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You can always use the F.U.F. method--but when using this make sure you have a comfortable pair of shoes, a fully charged cell phone & a credit card with a good open balance.-----F.U.F. = Forget Until Failure---you have said your chain cannot be adjusted anymore--It's worn out---The rear sproket if you install a new chain will cause premature wear on the new chain. --It's a never ending circle--Replace both sprockets & chain with good quality parts--(not the cheapest shit you can find) Then ride & enjoy your bike
 

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When in doubt, take the high road. (P.S> I did at the first 600 miles service)
Change all three: front and rear sprocket and chain.
If you want a brand new (or near new) OEM sprocket, I have one for sale.
Honestly, don't buy it. Get a 42T. You'll love it.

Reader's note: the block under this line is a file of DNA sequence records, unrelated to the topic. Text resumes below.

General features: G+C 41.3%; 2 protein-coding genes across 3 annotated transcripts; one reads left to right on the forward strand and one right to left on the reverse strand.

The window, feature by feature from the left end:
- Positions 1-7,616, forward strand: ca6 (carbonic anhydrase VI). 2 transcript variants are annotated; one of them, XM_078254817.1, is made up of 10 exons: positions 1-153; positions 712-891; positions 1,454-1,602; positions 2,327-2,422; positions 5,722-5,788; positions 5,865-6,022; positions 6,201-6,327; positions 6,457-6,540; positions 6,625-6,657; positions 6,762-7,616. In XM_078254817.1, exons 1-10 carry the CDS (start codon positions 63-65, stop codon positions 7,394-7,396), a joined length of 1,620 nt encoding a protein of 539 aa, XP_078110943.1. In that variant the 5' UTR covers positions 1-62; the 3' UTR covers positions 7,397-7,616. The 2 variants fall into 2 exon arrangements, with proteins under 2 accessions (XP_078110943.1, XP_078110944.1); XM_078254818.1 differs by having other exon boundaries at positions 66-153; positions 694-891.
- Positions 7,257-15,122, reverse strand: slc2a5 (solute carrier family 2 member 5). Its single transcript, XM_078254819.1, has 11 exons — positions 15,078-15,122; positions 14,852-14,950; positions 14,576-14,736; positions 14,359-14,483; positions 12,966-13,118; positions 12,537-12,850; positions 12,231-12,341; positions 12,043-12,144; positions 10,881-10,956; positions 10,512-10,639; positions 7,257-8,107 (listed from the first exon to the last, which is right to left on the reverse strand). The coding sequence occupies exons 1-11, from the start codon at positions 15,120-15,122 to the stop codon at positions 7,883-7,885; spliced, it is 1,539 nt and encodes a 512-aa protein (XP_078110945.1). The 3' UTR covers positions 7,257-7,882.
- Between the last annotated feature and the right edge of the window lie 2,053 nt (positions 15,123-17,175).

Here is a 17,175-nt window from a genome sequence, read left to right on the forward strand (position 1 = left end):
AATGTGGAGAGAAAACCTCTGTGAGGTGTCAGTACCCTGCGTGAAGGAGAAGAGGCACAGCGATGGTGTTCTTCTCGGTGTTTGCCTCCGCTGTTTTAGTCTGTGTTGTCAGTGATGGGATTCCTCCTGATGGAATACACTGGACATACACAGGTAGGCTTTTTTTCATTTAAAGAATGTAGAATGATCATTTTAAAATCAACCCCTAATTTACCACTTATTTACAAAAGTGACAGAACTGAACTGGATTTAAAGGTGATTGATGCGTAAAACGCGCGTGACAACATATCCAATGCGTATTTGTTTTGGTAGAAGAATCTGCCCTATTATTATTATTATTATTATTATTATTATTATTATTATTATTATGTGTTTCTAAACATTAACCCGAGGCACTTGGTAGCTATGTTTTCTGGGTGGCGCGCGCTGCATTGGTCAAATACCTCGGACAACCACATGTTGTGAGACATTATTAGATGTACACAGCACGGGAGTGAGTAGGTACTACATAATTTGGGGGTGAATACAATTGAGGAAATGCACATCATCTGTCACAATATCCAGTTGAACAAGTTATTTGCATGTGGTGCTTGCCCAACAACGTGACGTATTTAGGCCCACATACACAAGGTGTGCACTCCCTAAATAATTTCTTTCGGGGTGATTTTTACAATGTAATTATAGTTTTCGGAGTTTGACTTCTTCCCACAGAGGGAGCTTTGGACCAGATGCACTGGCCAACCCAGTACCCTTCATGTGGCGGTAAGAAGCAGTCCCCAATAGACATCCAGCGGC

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agree on the 42 tooth on the rear, just did mine and it makes 5th and 6th way more usable. I got 20K miles on my old setup, odd thing it seemed fine but 20 k miles is a lot for a chain. I lubricate every 200 miles so maybe that is why it lasted so long.
 

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agree on the 42 tooth on the rear, just did mine and it makes 5th and 6th way more usable. I got 20K miles on my old setup, odd thing it seemed fine but 20 k miles is a lot for a chain. I lubricate every 200 miles so maybe that is why it lasted so long.
I know we're on the same page about the 42T.
I never lube my chain for the sake of lubing. Because it does not need lubing for the sake of lubing.
It's a old myth.
A modern chain needs cleaning to last longer, not lubing.
I'm going to get a lot of flack for this but it's true.
Modern chains have embedded grease. They need cleaning to get rid of road grime.
Once clean, a bit of oil ( Pam, ,Mazola , olive, any oil etc) to prevent it from rusting is all it needs.
Blasphemy...I know.
 
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It IS a bit annoying to throw out sprockets that clearly have plenty of life left in them... I wonder if anyone makes chains designed for "second chain" application.